No Stereotypes Here

The Perspectives of Luck and Autism

Posted on: September 10, 2010

In 2005, during the opening show of an art gallery for autistic artists that I coordinated, a reporter and photographer for the local newspaper interviewed me as one of the artists.  He asked me “Do you consider yourself lucky?”   At the time, I stumbled a bit to answer his question.  My answer then really did not encompass my entire thoughts about his question.

The answer to that question really depends on what does one mean by “lucky” and from which perspective?

After all, by sheer chance I was born in a country rich with health care, education and religious freedom, to a middle-class family that has been more or less stable, with access to many diverse lifestyle opportunities and human rights. I also live in a time and place where women has rights, and gay marriage is legal.  By those facts alone, I’d have to say I’m pretty lucky, considering the situations in other areas of the globe. 

Of course, the reporter probably meant in terms of being autistic.  Well then, that’s also complicated, and any simple answer possibly trivializes the struggles of other autistic individuals, as well as their accomplishments. 

However, maybe it’s easier to answer if I break it down into different perspectives and possible outcomes.

Yes, I have the benefit of having a fairly-supportive family that not only has a good understanding of autism and disabilities, but is willing to do what they can to help me out.  Even when our ideas of help differs from time to time.

No, I do not live in a location where autism and disabilities are seen as being demonic possession and I would either be outright killed, abandoned, or undergo extreme exorcism rituals to drive the demon out of me.

Yes, I do not live in an age where anyone considered disabled or abnormal are automatically considered undesirables and are locked away to hide family shame, either in the privacy of homes or institutions where patients were subject to inhumane abuses.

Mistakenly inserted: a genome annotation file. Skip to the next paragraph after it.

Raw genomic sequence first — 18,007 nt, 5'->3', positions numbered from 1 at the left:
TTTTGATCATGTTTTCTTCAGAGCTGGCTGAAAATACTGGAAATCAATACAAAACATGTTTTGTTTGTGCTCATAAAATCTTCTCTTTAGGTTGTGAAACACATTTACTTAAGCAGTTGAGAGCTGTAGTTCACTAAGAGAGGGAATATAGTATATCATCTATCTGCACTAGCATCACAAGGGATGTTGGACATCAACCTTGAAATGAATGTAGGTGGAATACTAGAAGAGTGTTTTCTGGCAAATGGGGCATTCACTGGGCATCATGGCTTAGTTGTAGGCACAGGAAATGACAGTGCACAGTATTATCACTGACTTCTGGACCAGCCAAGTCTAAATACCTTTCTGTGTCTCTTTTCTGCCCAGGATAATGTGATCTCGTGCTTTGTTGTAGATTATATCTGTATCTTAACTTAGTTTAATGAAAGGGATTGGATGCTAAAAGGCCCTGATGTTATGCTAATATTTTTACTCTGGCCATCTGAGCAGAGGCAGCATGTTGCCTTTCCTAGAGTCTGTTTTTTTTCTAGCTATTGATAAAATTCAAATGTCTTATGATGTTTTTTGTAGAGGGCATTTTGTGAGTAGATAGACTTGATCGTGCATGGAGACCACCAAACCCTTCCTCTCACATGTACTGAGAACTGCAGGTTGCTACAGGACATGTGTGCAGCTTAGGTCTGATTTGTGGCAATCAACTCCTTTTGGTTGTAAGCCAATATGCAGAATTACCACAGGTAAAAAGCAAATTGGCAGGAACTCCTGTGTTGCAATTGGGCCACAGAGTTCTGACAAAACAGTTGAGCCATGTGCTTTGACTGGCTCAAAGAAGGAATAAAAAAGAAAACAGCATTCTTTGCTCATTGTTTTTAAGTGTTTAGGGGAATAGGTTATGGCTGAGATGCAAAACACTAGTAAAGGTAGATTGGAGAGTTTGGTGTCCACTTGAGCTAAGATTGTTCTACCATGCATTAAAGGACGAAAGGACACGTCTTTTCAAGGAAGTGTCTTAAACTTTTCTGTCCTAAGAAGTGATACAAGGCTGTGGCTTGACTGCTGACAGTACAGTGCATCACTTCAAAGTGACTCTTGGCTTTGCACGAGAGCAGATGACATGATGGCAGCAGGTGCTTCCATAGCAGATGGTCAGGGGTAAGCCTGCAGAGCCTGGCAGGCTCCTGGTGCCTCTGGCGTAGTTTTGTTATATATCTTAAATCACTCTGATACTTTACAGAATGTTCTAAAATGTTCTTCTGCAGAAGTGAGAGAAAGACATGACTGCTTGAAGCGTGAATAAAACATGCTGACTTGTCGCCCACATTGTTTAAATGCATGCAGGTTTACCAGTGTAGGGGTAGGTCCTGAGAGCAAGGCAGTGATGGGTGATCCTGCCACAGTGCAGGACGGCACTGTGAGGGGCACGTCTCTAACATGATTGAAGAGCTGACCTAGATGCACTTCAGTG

No, I did not receive an early diagnosis.

No, I did not receive any early interventions or therapies.

Yes, I have excellent communication skills and am functional enough to have slipped under the radar, delaying a diagnosis until age 17.

Yes, I did receive some speech therapy as a child, and some anxiety therapy as a teen.

No, I do not currently receive all the supports I require, possibly due to a lack of early diagnosis getting me into the system, or due to being less noticeably disabled. 

Yes, as a child, I was bullied, struggled through a lack of accommodations, understanding and support from teachers, and suffered from a devastating amount of guilt, mental pain, low self-esteem, depression and anxiety.

No, I was not put in an institution and did not have to survive the potential dehumanization and trauma that some institutions have inflicted on patients.

I can continue on, but I think that I’ve made my point.

Am I lucky?  In some ways, I’m not sure. I am lucky to have escaped some of suffering that being diagnosed can cause, and in some terms, I’m not so lucky because I’ve slipped through the cracks.  I don’t know how much this will effect my life overall, any way that I can predict the future. 

So, in the end, it becomes a manner of perspective, as well as one’s values and goals.  Is it to be considered normal by the rest of society, to fit in?  To have a successful job?  Or is it to find the way in which you can best be happy? 

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  • Corina Becker: Hi Anonymous person who apparently doesn't feel like giving me a name to address, and thus hides behind anonymity!!! I never said the federal gov
  • Anonymous: I think that it is about time something is being done federally to help those with ASD to get much needed therapies for their disability and YES I do
  • Corina Becker: Hi Janine! Melody reads here? Awesome. I honestly had no idea she was aware of this blog.And thank you so much, I'm glad both of you like the bl

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